Contains Nonbinding Recommendations
Office of Food Additive Safety
Division of Petition Review HFS-265
Center for Food Safety and Applied Nutrition
Food and Drug Administration
5001 Campus Drive
College Park, MD 20740
You may submit written or electronic comments regarding this guidance at any time. Submit written comments on the guidance to the Division of Dockets Management (HFA-305), Food and Drug Administration, 5630 Fishers Lane, rm. 1061, Rockville, MD 20852. Submit electronic comments to [www.regulations.gov] in docket folder FDA-2009-D-0198. All comments should be identified with the docket number FDA-2009-D-0198.
This guidance represents the Food and Drug Administration's (FDA's) current thinking on this topic. It does not create or confer any rights for or on any person and does not operate to bind FDA or the public. You can use an alternative approach if the approach satisfies the requirements of the applicable statutes and regulations.
On January 5, 2009, the Food and Drug Administration (FDA) published a final rule in the Federal Register that amended its regulations to require the declaration by name of the color additives cochineal extract and carmine on the label of all food and cosmetic products in the United States (74 FR 207). The final rule is effective on January 5, 2011, although FDA encourages manufacturers to have new labels printed that are in compliance with the new requirements so they may be used as soon as current inventories are exhausted to ensure a smooth and timely changeover. FDA has prepared this Small Entity Compliance Guide in accordance with section 212 of the Small Business Regulatory Enforcement Fairness Act (Public Law 104-121). This guidance document restates in plain language the legal requirements of the January 5, 2009 final rule set forth in 21 CFR parts 73 and 101 concerning the requirement for the declaration by name of the color additives cochineal extract and carmine on the label of all food and cosmetic products in the United States. These regulations are binding and have the full force and effect of law.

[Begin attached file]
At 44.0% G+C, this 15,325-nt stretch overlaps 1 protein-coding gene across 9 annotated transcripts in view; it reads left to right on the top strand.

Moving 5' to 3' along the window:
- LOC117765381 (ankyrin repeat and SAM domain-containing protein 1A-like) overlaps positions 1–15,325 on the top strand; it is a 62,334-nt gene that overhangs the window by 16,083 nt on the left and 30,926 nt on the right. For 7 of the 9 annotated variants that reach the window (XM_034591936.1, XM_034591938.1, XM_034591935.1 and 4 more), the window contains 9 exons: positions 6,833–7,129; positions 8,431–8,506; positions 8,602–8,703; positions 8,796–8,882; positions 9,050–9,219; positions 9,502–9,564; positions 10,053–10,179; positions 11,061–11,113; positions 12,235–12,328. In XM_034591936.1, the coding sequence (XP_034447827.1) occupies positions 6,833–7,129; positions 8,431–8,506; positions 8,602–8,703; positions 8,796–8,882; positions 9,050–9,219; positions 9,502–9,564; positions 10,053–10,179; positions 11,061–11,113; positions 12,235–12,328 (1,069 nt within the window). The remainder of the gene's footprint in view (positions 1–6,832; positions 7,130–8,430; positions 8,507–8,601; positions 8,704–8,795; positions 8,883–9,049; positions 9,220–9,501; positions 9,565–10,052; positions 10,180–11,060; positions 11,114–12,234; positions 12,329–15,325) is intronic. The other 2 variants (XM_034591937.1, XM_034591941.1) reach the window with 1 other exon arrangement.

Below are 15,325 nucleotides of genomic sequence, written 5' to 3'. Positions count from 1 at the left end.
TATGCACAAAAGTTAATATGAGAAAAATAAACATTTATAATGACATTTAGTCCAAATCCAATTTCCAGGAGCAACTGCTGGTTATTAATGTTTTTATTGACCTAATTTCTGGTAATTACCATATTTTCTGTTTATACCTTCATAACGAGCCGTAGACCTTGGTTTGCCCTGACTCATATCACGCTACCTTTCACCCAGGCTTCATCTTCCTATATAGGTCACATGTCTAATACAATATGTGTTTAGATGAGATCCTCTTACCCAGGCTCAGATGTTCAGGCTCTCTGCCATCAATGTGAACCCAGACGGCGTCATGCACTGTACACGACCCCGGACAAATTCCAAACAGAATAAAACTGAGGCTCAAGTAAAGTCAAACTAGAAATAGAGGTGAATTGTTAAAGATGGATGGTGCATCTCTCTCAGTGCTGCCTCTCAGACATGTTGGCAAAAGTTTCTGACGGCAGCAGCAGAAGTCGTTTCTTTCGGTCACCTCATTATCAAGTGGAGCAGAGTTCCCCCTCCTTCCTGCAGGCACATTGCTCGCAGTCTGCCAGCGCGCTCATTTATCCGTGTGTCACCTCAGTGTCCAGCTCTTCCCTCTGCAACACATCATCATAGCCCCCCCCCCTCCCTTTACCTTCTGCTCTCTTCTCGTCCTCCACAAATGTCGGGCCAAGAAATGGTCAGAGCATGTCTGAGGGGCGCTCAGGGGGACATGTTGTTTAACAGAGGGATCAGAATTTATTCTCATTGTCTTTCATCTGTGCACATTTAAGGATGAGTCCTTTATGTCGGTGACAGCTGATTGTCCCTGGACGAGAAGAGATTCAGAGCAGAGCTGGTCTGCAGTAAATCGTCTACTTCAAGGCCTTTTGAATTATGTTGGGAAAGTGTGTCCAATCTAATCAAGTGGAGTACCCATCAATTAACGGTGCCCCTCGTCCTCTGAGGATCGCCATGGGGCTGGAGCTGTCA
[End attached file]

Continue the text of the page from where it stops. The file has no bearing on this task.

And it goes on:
FDA's guidance documents, including this guidance, do not establish legally enforceable responsibilities. Instead, guidances describe the Agency's current thinking on a topic and should be viewed only as recommendations, unless specific regulatory or statutory requirements are cited. The use of the word should in Agency guidances means that something is suggested or recommended, but not required.
II. QUESTIONS AND ANSWERS
Is the presence of cochineal extract or carmine in food products intended for human use required to be declared on the label?
Yes. Cochineal extract or carmine must be declared on the label of all food products intended for human use, including butter, cheese, and ice cream, when present in the food (21 CFR 73.100 (d)(2)).
How must the presence of cochineal extract or carmine be listed on the label?
Cochineal extract or carmine must be listed on the label by its respective common or usual name, "cochineal extract" or "carmine." (21 CFR 73.100 (d)(2))
Where must "cochineal extract" or carmine be declared on the label?
Cochineal extract or carmine must be declared in the statement of ingredients in accordance with 21 CFR 101.4 (21 CFR 73.100 (d)(2)).
Are cosmetics containing carmine that are not subject to the requirements of 21 CFR 701.3 required to declare the presence of carmine on the label?
Yes. (21 CFR 73.2087 (c)(2)).
How must carmine be declared on the label of a cosmetic that is not subject to the requirements of 21 CFR 701.3?
Carmine must be declared prominently and conspicuously at least once in the labeling (21 CFR 73.2087 (c)(2)).
Can you provide an example of a label statement for a cosmetic that contains carmine?
The presence of carmine may be declared on the label in the following manner: "Contains carmine as a color additive." (21 CFR 73.2087 (c)(2)).
Can color additives for which individual declarations are required by applicable regulations in 21 CFR part 73 still be declared on the label as "Artificial Color," "Artificial Color Added," or "Color Added?"
No. These color additives must be declared by their respective common or usual names. (21 CFR 101.22(k)(2)).
(1) This guidance has been prepared by the Division of Petition Review in the Center for Food Safety and Applied Nutrition at the U.S. Food and Drug Administration.